PAGE 183

168 ( S) -2-(2-(tert-butoxycarbonyl)-1-(2methoxy-2-oxoethyl)hydrazinyl)-3phenylpropanoic acid (2.24a) -1 0 1 2 3 4 5 6 7 8 9 10 11 12 13 14 f1(ppm) -10 0 10 20 30 40 50 60 70 80 90 100 110 120 130 140 150 160 170 180 190 200 210 220 f1(ppm) N OH O O O NHBoc N OH O O O NHBoc

PAGE 184

169 ( S )tert -butyl 2-(2-methoxy-2-oxo ethyl)-2-(1-(3-methoxy-3 -oxopropylamino)-1-oxo3-phenylpropan-2-yl)hydrazinecarboxylate (2.25a) -2 -1 0 1 2 3 4 5 6 7 8 9 10 11 12 13 14 f1(ppm) 2.4 2.6 2.8 3.0 f1(ppm) N N H O O O NHBoc O O N N H O O O NHBoc O O

PAGE 185

170 ( S )-methyl 2-(benzylamino)-3 -phenylpropanoate (2.26a) -2 -1 0 1 2 3 4 5 6 7 8 9 10 11 12 13 f1(ppm) -10 0 10 20 30 40 50 60 70 80 90 100 110 120 130 140 150 160 170 180 190 200 210 220 f1(ppm) H N O O H N O O

PAGE 186

171 ( S )-methyl 2-(benzylamino )-3-methylbutanoate (2.26c) -2 -1 0 1 2 3 4 5 6 7 8 9 10 11 12 13 14 f1(ppm) 1.92 2.00 f1(ppm) 3.6 3.7 3.8 f1(ppm) 3.00 3.03 f1(ppm) H N O O H N O O

PAGE 187

172 ( E )-2-(2-tosylhydrazono)acetic acid (2.29’) -1 0 1 2 3 4 5 6 7 8 9 10 11 12 13 14 f1(ppm) -10 0 10 20 30 40 50 60 70 80 90 100 110 120 130 140 150 160 170 180 190 200 210 220 f1(ppm) S N H O N O O OH S N H O N O O OH

PAGE 188

173 2,5-dioxopyrrolidin-1-yl 2-diazoacetate (2.29) -1 0 1 2 3 4 5 6 7 8 9 10 11 12 13 14 f1(ppm) ( S )-methyl 3-(2-(2-diazoacetamido)-3-(na phthalen-2-yl)propanamido)propanoate (2.32f) -1 0 1 2 3 4 5 6 7 8 9 10 11 12 13 14 f1(ppm) 2.2 2.3 2.4 f1(ppm) 7.3 7.4 7.5 7.6 7.7 7.8 7.9 f1(ppm) O O NO O N2 H N N H O O O O N2

PAGE 189

174 ( S )-benzyl 2-(2-bromoa cetamido)-3-phenylpropanoate (2.34a’) -2 -1 0 1 2 3 4 5 6 7 8 9 10 11 12 13 14 f1(ppm) 5.13 5.22 f1(ppm) 4.85 4.90 f1(ppm) -10 0 10 20 30 40 50 60 70 80 90 100 110 120 130 140 150 160 170 180 190 200 210 220 f1(ppm) H N O O O Br H N O O O Br

PAGE 190

175 ( S )-1,3-dibenzylpiperazine-2,5-dione (2.35a) -2 -1 0 1 2 3 4 5 6 7 8 9 10 11 12 13 14 f1(ppm) 3.10 3.15 3.20 3.25 f1(ppm) NH N O O NH N O O

PAGE 191

176 ( S )-methyl 3-(3-isopropyl-2,5-dioxop iperazin-1-yl)propanoate (2.33c) 0.5 1.0 1.5 2.0 2.5 3.0 3.5 4.0 4.5 5.0 5.5 6.0 6.5 7.0 7.5 8.0 f1(ppm) 2.8 2.9 3.0 3.1 3.2 3.3 f1(ppm) ( S )-2-(2-(tert-butoxycarbonyl)-1-( 1-methoxy-1-oxo-3-phenylpropan-2yl)hydrazinyl)acetic acid (2.18a) NH N O O O O N O O HO O NHBoc

PAGE 192

177 3-oxo-4-phenylbutanenitrile (3.2a) O CN O CN

PAGE 193

178 2-acetyl-3-oxo-4-phenyl butanenitrile (3.5a) 3.31 2.39 1.00 5.29 0.83 O O CN O O CN

PAGE 194

179 ( E / Z )-2-((dimethylamino)methylene)-3oxo-4-phenylbutanenitrile (3.3a) O CN N O CN N

PAGE 195

180 ( E / Z )-2-((dimethylamino)methylene)-4,4-di methyl-3-oxopentanenitrile (3.3i) 8.52 3.08 3.00 0.88 O CN N O CN N

PAGE 196

181 4-benzylpyrimidine-5-carbonitrile (3.4a.1) NN CN NN CN

PAGE 197

182 4-benzyl-2-methylpyrimidin e-5-carbonitrile (3.4a.2) 2.99 2.24 5.18 0.82 NN CN NN CN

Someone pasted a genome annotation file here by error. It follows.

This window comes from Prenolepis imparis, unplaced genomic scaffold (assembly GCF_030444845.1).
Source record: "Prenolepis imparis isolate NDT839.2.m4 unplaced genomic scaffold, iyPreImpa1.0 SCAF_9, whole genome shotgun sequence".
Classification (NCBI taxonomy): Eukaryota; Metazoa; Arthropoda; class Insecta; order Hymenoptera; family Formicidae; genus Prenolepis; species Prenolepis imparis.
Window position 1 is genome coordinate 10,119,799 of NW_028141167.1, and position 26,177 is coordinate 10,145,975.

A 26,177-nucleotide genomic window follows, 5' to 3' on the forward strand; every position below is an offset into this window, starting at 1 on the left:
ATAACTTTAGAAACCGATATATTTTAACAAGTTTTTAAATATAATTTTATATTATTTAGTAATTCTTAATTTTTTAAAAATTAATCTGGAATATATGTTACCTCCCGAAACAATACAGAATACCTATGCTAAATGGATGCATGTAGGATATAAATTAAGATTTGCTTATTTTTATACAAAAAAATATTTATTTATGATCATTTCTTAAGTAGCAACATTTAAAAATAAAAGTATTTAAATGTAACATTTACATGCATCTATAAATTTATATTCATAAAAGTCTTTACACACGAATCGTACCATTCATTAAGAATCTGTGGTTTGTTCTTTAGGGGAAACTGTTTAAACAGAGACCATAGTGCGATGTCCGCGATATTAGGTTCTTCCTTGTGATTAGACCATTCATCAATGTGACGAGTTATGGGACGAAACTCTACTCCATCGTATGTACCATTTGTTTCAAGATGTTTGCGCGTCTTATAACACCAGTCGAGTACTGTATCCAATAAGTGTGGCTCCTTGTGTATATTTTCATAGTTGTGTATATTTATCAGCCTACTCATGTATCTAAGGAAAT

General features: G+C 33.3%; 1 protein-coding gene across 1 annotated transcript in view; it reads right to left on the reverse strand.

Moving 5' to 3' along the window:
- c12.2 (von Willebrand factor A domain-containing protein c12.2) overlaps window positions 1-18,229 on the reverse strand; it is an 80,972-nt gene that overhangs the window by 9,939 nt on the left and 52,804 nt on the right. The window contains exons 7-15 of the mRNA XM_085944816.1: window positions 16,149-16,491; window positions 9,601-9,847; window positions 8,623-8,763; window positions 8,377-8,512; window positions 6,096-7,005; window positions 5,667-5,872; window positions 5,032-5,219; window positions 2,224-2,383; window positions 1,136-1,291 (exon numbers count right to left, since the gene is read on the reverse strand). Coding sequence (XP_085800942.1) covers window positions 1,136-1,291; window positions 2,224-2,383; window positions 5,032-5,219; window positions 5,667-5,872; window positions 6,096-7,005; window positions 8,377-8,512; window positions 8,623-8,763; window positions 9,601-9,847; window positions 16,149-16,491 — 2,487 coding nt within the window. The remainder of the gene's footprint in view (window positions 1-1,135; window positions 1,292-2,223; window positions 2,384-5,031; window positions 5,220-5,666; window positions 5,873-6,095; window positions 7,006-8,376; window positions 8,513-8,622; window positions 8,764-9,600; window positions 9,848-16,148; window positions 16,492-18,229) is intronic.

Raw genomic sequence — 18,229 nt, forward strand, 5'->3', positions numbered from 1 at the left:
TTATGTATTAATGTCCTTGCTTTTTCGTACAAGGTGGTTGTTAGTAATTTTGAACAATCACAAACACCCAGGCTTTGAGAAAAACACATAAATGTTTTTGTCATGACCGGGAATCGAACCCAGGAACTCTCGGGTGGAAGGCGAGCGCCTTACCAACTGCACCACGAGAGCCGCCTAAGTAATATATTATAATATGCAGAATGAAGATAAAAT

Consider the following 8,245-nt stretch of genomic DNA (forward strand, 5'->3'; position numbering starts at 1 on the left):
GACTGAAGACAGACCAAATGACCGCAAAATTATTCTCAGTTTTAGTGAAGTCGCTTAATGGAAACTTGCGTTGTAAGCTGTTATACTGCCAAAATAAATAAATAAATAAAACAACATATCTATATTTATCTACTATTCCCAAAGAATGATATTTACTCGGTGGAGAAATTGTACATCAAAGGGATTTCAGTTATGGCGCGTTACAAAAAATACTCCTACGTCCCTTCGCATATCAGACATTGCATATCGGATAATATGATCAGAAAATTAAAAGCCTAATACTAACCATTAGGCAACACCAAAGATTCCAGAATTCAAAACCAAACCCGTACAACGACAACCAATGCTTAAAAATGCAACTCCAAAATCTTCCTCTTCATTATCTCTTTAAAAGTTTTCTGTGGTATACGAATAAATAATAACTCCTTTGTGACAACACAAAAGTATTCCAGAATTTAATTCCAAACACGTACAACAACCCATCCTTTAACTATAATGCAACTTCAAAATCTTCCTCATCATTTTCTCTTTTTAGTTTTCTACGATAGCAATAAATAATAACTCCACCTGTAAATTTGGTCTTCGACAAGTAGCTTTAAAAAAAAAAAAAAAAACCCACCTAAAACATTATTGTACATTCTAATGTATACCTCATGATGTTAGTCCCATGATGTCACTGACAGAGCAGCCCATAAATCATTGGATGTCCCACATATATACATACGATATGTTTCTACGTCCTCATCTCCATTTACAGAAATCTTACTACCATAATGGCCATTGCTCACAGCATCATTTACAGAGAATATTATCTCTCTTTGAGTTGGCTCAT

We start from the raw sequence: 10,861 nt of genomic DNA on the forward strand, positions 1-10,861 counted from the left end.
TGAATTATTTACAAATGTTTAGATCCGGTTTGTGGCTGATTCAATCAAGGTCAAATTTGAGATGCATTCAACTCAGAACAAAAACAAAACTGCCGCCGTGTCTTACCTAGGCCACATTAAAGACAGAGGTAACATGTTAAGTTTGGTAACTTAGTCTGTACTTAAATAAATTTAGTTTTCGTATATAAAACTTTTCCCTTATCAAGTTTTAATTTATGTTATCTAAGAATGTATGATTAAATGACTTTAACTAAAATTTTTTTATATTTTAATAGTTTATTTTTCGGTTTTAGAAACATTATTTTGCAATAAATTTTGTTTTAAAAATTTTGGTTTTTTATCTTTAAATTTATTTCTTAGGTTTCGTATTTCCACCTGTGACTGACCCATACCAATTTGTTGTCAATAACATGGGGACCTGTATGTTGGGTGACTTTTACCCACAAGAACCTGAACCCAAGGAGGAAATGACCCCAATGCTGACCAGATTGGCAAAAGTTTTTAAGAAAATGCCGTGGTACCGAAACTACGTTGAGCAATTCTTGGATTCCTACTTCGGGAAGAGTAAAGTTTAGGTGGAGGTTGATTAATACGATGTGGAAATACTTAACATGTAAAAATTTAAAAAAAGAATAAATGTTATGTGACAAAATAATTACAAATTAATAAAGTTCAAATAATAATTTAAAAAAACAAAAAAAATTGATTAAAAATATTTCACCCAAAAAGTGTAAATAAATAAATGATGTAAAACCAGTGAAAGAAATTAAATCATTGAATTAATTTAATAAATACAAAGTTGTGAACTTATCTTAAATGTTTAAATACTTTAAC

PAGE 198

183 4-benzyl-2-phenylpyrimidin e-5-carbonitrile (3.4a.3) -2 -1 0 1 2 3 4 5 6 7 8 9 10 11 12 13 14 f1(ppm) 2.21 0.77 1.94 5.00 1.94 0.817.5 8.0 8.5 f1(ppm) 0.77 1.94 5.00 1.94 NN CN NN CN

PAGE 199

184 2-amino-4-benzylpyrimidi ne-5-carbonitrile (3.4a.4) 2.01 1.75 5.12 0.81 5.12 NH2 NN CN NH2 NN CN

PAGE 200

185 2-amino-4tert -butylpyrimidine-5-c arbonitrile (3.4i.4) 9.00 2.08 0.78 NH2 NN CN NH2 NN CN

PAGE 201

186 4tert -butyl-2-phenylpyrimidin e-5-carbonitrile (3.4i.3) -2 -1 0 1 2 3 4 5 6 7 8 9 10 11 12 13 14 f1(ppm) 7.5 7.7 7.9 8.1 8.3 8.5 f1(ppm) NN CN NN CN

PAGE 202

187 ( E )N '-hydroxy-4-isobutyl-2-phenylpyrim idine-5-carboximidamide (3.6b.3) 6.00 1.03 2.12 1.92 3.15 2.09 0.92 0.87 1.03 NN NH2 N HO NN NH2 N HO

PAGE 203

188 4-isobutyl-2-phenylpyrimid ine-5-carboxamide (3.10b.3) NN NH2 O NN NH2 O

PAGE 204

189 4-isobutyl-2-phenylpyrimidin e-5-carboxylic acid (3.13b.3) -2 -1 0 1 2 3 4 5 6 7 8 9 10 11 12 13 14 f1(ppm) 3.22 3.30 1.12 2.28 3.04 2.00 0.89 0 10 20 30 40 50 60 70 80 90 100 110 120 130 140 150 160 170 180 190 200 210 220 f1(ppm) NN O HO NN O HO

PAGE 205

190 4,4'-diisobutyl-2'-phenyl-2,5'-bipyrim idine-5-carbonitrile (3.11bb.3) 5.96 6.05 2.12 2.05 2.04 2.95 1.92 0.80 0.81 2.12 NN NN CN NN NN CN

PAGE 206

191 4'-benzyl-4-(naphthalen-2-ylmethyl)-2'phenyl-2,5'-bipyrimidin e-5-carbonitrile (3.11af.3) -2 -1 0 1 2 3 4 5 6 7 8 9 10 11 12 13 14 f1(ppm) NN NN CN NN NN CN

PAGE 207

192 4'-benzyl-4-methyl-2'-phenyl-2,5'-bip yrimidine-5-carbonitrile (3.11ag.3) -2 -1 0 1 2 3 4 5 6 7 8 9 10 11 12 13 14 f1(ppm) -10 0 10 20 30 40 50 60 70 80 90 100 110 120 130 140 150 160 170 180 190 200 210 220 f1(ppm) 122 124 126 128 130 132 134 f1(ppm) NN NN CN NN NN CN

PAGE 208

193 2'-amino-4-benzyl-4'-isobutyl-2,5'-bip yrimidine-5-carbonitrile (3.11ba.4) 5.60 1.07 2.01 2.00 1.83 5.57 0.77 0.78 1.07 -10 0 10 20 30 40 50 60 70 80 90 100 110 120 130 140 150 160 170 180 190 200 210 220 f1(ppm) NH2 NN NN CN NH2 NN NN CN

PAGE 209

194 5”-cyano-4”-isopropyl-4’-phenylmethy l-4-isobutyl-2-phenylterpyrimidine (3.12bac.3) 6.08 6.16 1.12 2.13 1.09 2.00 4.44 3.07 2.01 0.78 0.80 0.81 1.12 2.13 1.09 -10 0 10 20 30 40 50 60 70 80 90 100 110 120 130 140 150 160 170 180 190 200 210 220 f1(ppm) NN NN NN CN NN NN NN CN

PAGE 210

195 5”-cyano-4,4”-diisobutyl-4’-(2-phenylmet hyl)-2-phenylterpyrimidine (3.12bab.3) -2 -1 0 1 2 3 4 5 6 7 8 9 10 11 12 13 14 f1(ppm) 2.20 2.25 2.30 2.35 f1(ppm) 0.85 0.90 0.95 1.00 1.05 f1(ppm) NN NN NN CN NN NN NN CN

PAGE 211